For a start, I was certain I could not live with someone who never smiled or laughed and, being vain, especially laughed at me. I mean of course in the sense that she should share my sense of humour and fun so that everything we might enjoy we might enjoy as one. I had such a tiny space for shared virtues in that partition of my mental world; there could never be room for more than two of us at once. Well not for another goddess-lover anyway because of my imagined lover’s second requisite quality. She had to be somebody, and this I think I knew beyond doubt when only fifteen, to whom I would want to be always faithful. And she always true to me. I wanted someone I could place upon a pedestal and to whom my wedding vows of love and constancy would not just be words, but the sincerest feelings I had ever felt. Promises that, were I to break them, I might as well have taken a cleaver to my heart, almost smote it in twain with all the strength I had.

Then her third necessary adjunct to her humanity would have had to be the depth of her love for me. How selfish can a man become when all he can see throughout his life is being worshipped and adored by his wife? But I also had a safety valve for this particular emotion, this necessary quality in the object of my devotion. It was this. If ever I should stumble, trip or fall and for a few moments gaze upon another girl. Then, should the wife that I had chosen, out of despair, disappointment, sadness or for whatever reason, take her revenge by similarly deceiving me I would totally and unconditionally forgive her. Providing she never asked me to confront the object of any brief and physical desire, I would absolve her, never query, question ask or threaten her. Just forgive. I could live with such a normal human thing. I could forgive, but only if I realised I too had been capable of setting her aside for the same reason, the same very short season and one that I could know would never last. Indeed, that I would have to know had already passed.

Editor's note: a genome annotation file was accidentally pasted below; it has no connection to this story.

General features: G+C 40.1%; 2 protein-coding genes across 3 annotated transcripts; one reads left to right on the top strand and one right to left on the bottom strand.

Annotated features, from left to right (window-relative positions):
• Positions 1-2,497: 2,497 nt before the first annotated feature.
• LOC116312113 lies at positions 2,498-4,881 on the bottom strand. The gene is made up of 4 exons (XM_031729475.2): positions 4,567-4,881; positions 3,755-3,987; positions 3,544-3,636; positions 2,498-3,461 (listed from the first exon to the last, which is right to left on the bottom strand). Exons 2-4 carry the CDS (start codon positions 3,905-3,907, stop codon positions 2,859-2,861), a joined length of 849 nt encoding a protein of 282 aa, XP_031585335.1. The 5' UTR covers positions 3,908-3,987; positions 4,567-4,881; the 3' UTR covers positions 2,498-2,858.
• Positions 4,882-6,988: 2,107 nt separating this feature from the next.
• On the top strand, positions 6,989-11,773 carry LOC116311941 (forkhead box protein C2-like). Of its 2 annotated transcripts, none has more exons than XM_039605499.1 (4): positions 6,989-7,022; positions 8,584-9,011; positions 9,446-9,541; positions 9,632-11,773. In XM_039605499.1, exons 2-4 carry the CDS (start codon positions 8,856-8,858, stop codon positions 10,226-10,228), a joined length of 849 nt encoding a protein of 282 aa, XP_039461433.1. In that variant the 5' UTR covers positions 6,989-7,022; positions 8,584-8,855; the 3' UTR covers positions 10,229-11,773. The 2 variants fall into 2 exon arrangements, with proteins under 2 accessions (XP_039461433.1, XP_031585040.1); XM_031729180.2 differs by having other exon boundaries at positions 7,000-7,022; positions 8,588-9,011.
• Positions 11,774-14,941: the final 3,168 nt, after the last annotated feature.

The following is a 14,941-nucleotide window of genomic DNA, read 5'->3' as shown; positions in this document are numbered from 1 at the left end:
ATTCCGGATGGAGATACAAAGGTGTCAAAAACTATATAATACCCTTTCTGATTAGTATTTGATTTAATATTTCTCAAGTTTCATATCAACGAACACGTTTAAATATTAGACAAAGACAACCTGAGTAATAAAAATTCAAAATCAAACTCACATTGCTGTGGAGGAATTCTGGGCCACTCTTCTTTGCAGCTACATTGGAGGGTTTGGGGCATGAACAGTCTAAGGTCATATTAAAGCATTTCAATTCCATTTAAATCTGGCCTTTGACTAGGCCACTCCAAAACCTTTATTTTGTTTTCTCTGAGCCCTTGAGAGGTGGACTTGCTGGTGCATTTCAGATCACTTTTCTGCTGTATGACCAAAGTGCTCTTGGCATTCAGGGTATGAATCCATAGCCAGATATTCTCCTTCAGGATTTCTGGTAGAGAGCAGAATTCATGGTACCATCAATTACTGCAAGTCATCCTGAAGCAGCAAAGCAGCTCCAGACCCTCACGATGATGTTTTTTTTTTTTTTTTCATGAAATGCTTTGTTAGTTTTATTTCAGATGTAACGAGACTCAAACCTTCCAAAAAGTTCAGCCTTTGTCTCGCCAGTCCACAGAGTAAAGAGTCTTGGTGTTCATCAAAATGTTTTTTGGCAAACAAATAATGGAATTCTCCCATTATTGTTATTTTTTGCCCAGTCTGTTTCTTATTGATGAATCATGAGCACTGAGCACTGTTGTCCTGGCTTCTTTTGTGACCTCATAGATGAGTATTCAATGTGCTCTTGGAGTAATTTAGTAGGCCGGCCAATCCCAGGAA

Her fourth quality? I am surprised you have not wondered, well you have not, have you? Why I have not included the beauty of her looks, her personality or her physical attributes. You know, they would mean nothing to me. I firmly believed this from my late teen years as so many girls of beauty, normality, shyness or vivacity had all seemed so alike to me. No, the other thing I knew she would have to have would be a deep and gentle love for her fellow men. In short she would have to come to me unburdened with any type of prejudice arising out of unreasonable hatred or dislike for others. I was sure I would place that quality above any fair features in her face or figure. I could only hold her really close and really love her, if I knew that she loved all humanity as much as I did too. So did I ever find her, this paragon? Or was she just a fairy dream?

Oh, I found her once. Then twice, then thrice and am settled now with my fourth wife. But every time the severance I had to undergo was due to the ending of her human life, and each widowing hurt me unbearably. But were they all the epitome of all those qualities I so innocently insisted I could not live without? Yes, of course, they each predominantly had one. My first brief Italian love loved me so much she would have given me up rather than fail in her duty to her suffering family. Lucia, of the four, was the closest to a saint in her love of others as she died at the age of twenty three, while kissing me.. My second, my deepest love, was in Vietnam. Anh, gave her life to nursing the destitute and in her way gave me the strongest reason to pray for another human being. She and my baby daughter were killed in a war, it tore the heart out of me. Of all my loves she was the epitome of selflessly devoting every second of her life to me. She left me the softest smile I ever craved or knew.

My third wife Anne, left suddenly of a cardiac disease. Ours was the briefest, oddest joining of two people. Before she died so suddenly she was the cause and the epitome of total forgiveness between two normal, morally fragile human beings. Her parting present in atonement, one for one, was my eldest son. Lucia ‘s gift had been twin daughters, their families now still and always a part of me, though living many lands away. Anh offers me herself every day with memories of herself and our lovely little girl. And finally my fourth, my longest, my most enduring love is still the epitome of everything that cheers. She shares her laughter and shows how much she loves loving me. Her gift is my last and youngest son. The epitome of any happy union with anyone.

AWE